Magnificent jewel of the North: Chiang Mai

by Leonard H. Le Blanc III

Chiang Mai (sometimes spelled Chiengmei or Chiangmai) has more than enough charm to spare for all – for residents and visitors alike. It is well known for its cool winter climate, lush foliage, roses and other colourful flora, native handicrafts, and fascinating scenery. It has earned its reputation as one of Thailand’s most favourite tourist attractions.

The capital of Chiang Mai province, the city is about 685km (or 425 mi) north of Bangkok. Situated close to the country’s highest mountains, it boasts spectacular panoramic backdrops. These impressive peaks include Doi Suthep and Doi Inthanon, the tallest mountain in Thailand. Chiang Mai occupies a strategic position along the Ping River, a major tributary of the Chao Phaya. The city has long been a regional trade crossroads for centuries. Its key location has contributed to the city’s historic importance. The whole metropolitan area counts about one million people, Thailand’s second largest city. The name Chiang Mai means ‘New City’ in Thai.

The city was founded in either 1294 or 1296 by King Mangrai as the new capital of the Lanna Kingdom. According to local historic lore, the city was built on the site of an older site that was populated by the Lawa ethnic group. Thai historians now accept that Chiang Mai was built as a Northern fort city to potentially stop the Southern invasion from the Mongols in the 13th century. Old period Chinese garrison towns inspired the city’s square moat design. The outlying sophisticated irrigation system has many of the hallmarks of old Khmer Empire irrigation construction techniques. On its foundation, Chiang Mai succeeded Chiang Rai, the old Lanna Kingdom capital.

Like much of early Thailand history, Chiang Mai’s story is shrouded in legend due to the lack of surviving written records. Since all buildings were constructed of wood, little remains of old structures in a tropical climate. So archaeologists have had to rely on coins, pot shards, and datable ceramics plus the annals of the surrounding civilisations in Burma, China, Laos and Cambodia for information or clues.

King Pha Yu (reigned 1337-1355) enlarged and fortified the city. There was a defensive moat and brick wall built to surround the city against their closest enemies, the Taungoo Kingdom, a large Burmese based empire. Some of these defensive structures are still in existence. As the Lanna Kingdom declined in importance, the Taungoo troops occupied the city in 1556. In 1599, the Lanna Kingdom lost its independence and became part of the Ayutthaya Kingdom until it was overthrown in 1767 by Burmese invaders. Later the Lanna Kingdom became part of the Thonburi Kingdom under King Taksin when the Burmese were finally expelled from the Northern part of Thailand. But even under the succeeding Chakri Dynasty the Siamese government only held nominal control of the Northern part of the country, at best, due to the distance involved, lack of effective communications and many other problems the government had to attend to in Bangkok.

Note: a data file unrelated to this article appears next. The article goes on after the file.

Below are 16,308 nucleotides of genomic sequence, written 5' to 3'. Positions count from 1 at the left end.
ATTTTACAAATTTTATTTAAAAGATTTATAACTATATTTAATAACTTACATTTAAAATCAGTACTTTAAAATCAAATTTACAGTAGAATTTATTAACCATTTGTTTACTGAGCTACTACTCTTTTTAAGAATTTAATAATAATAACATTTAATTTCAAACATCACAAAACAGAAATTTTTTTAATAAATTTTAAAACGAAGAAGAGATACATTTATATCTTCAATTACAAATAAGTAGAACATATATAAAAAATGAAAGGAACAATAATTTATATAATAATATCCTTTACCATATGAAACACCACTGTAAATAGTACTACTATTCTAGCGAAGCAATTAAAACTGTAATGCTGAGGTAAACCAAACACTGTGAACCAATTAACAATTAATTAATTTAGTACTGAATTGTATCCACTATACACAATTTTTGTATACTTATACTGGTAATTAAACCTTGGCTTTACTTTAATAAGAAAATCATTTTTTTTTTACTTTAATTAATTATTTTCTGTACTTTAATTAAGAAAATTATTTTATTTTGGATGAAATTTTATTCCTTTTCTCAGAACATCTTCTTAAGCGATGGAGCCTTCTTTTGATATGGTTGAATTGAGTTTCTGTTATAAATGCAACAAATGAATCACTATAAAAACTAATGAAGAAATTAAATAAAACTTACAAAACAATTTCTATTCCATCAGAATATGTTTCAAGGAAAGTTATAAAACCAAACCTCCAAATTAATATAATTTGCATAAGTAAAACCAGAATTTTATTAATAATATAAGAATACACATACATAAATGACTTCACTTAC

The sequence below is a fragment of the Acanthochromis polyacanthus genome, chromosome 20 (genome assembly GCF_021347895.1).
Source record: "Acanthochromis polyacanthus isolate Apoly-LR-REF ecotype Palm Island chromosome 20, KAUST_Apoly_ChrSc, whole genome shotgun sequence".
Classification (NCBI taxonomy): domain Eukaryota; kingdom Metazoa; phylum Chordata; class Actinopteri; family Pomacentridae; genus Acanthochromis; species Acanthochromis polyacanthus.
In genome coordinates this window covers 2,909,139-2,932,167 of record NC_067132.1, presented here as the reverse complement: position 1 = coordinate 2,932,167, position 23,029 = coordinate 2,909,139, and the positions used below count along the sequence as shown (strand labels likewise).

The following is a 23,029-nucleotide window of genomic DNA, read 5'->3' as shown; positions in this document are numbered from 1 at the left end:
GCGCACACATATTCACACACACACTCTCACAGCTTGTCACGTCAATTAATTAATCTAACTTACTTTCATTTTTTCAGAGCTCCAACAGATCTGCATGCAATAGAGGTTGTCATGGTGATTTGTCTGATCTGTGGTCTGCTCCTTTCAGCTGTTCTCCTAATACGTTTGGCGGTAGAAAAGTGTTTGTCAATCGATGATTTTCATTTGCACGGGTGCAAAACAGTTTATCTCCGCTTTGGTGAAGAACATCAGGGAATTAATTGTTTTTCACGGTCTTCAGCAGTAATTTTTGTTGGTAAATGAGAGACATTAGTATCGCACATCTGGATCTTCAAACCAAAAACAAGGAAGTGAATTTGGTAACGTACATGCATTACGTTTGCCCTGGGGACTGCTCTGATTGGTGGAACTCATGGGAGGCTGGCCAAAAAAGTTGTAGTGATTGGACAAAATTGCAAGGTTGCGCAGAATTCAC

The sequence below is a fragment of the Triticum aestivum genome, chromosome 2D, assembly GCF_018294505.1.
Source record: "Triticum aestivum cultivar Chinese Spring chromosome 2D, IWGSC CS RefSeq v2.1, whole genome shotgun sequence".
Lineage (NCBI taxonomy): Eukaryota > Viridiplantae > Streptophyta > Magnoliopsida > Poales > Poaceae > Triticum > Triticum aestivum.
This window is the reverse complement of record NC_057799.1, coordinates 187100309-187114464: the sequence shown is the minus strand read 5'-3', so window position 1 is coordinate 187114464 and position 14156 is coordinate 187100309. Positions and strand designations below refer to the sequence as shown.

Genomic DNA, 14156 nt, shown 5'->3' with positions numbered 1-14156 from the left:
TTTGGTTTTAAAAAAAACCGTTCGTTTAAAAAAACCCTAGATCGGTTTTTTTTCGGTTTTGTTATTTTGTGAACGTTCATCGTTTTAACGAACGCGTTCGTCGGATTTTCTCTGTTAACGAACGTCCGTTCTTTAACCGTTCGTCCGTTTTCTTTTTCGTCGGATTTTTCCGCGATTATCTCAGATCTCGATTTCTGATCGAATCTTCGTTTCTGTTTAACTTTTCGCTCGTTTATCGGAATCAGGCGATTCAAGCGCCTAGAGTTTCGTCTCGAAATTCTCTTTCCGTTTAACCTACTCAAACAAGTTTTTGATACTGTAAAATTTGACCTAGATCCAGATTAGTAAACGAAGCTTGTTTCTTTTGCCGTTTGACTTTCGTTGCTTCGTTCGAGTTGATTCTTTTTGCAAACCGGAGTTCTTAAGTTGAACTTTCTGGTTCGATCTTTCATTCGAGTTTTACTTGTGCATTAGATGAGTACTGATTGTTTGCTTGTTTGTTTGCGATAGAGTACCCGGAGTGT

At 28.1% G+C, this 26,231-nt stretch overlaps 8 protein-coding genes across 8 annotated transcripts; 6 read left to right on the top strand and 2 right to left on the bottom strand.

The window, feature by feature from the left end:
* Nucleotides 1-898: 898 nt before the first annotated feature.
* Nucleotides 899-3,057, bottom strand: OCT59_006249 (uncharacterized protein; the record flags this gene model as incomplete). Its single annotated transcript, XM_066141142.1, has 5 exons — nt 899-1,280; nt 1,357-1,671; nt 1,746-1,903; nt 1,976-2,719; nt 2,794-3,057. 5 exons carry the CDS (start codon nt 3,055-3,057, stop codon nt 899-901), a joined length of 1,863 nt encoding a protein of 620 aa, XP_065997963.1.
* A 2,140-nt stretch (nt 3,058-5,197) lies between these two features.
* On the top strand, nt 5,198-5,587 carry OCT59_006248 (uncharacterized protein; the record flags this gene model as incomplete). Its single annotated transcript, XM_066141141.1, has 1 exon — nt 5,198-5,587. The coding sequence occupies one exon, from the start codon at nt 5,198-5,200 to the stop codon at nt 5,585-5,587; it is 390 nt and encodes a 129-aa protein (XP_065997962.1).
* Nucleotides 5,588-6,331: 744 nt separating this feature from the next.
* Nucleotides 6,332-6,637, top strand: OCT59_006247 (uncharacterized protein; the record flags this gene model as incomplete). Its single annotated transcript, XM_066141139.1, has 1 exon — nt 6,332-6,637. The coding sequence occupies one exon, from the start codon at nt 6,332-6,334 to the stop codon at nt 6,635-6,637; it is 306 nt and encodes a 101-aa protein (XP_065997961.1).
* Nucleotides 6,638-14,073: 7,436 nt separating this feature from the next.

Chiang Mai remained a modest, if serene, outpost until late in the 19th century until the city’s fortunes underwent a sudden spectacular economic expansion. Untold wealth started to pour into the city’s coffers from the British government who wanted teak to form ship masts. Two British companies, the Bombay Burmah Trading Corporation and the Borneo Company Limited, received concessions from the Thai government to harvest teak starting in the late 1880s and early 1890s. Soon huge teak logs were being floated down the Chao Phraya River to various lumber yards and mills in Bangkok to be processed for export. In short order, other Thai and Chinese firms quickly entered the business and the country’s Northern forests started to be rapidly decimated.

Eventually the Lanna Kingdom was formally merged into the Siamese Kingdom in 1893. For centuries it took about three weeks to reach Chiang Mai from Bangkok. That situation completely changed when a railroad line was built in 1912 between the two cities. By 1922 the first roads were constructed, and the city started to see growth and increased prosperity. With the rise in international tourism, Chiang Mai’s many attributes and attractions have acted as a magnet for ever growing groups of tourists who want to experience the city’s many benefits. Chiang Mai remains, literally, an important crown jewel of Thailand’s wealth.

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